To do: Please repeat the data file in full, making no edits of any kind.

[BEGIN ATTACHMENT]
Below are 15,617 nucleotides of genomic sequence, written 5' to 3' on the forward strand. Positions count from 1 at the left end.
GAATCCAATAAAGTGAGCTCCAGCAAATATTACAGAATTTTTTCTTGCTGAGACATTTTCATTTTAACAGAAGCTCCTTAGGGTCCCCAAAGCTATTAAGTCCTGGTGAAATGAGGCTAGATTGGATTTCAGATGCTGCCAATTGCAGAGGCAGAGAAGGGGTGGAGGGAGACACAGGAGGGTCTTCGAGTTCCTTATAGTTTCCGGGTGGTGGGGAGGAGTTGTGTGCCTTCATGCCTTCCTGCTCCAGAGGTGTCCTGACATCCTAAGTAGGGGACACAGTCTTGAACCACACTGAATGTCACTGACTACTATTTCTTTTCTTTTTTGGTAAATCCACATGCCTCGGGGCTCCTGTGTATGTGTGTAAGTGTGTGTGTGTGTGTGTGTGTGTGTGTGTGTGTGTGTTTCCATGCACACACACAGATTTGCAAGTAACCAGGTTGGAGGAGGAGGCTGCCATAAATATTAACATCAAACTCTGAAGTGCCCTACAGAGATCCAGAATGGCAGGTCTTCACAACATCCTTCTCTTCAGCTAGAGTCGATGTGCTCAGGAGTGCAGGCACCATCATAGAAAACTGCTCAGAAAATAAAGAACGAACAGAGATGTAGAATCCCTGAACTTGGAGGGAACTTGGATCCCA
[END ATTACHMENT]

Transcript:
Below are 15,617 nucleotides of genomic sequence, written 5' to 3' on the forward strand. Positions count from 1 at the left end.
GAATCCAATAAAGTGAGCTCCAGCAAATATTACAGAATTTTTTCTTGCTGAGACATTTTCATTTTAACAGAAGCTCCTTAGGGTCCCCAAAGCTATTAAGTCCTGGTGAAATGAGGCTAGATTGGATTTCAGATGCTGCCAATTGCAGAGGCAGAGAAGGGGTGGAGGGAGACACAGGAGGGTCTTCGAGTTCCTTATAGTTTCCGGGTGGTGGGGAGGAGTTGTGTGCCTTCATGCCTTCCTGCTCCAGAGGTGTCCTGACATCCTAAGTAGGGGACACAGTCTTGAACCACACTGAATGTCACTGACTACTATTTCTTTTCTTTTTTGGTAAATCCACATGCCTCGGGGCTCCTGTGTATGTGTGTAAGTGTGTGTGTGTGTGTGTGTGTGTGTGTGTGTGTGTGTTTCCATGCACACACACAGATTTGCAAGTAACCAGGTTGGAGGAGGAGGCTGCCATAAATATTAACATCAAACTCTGAAGTGCCCTACAGAGATCCAGAATGGCAGGTCTTCACAACATCCTTCTCTTCAGCTAGAGTCGATGTGCTCAGGAGTGCAGGCACCATCATAGAAAACTGCTCAGAAAATAAAGAACGAACAGAGATGTAGAATCCCTGAACTTGGAGGGAACTTGGATCCCA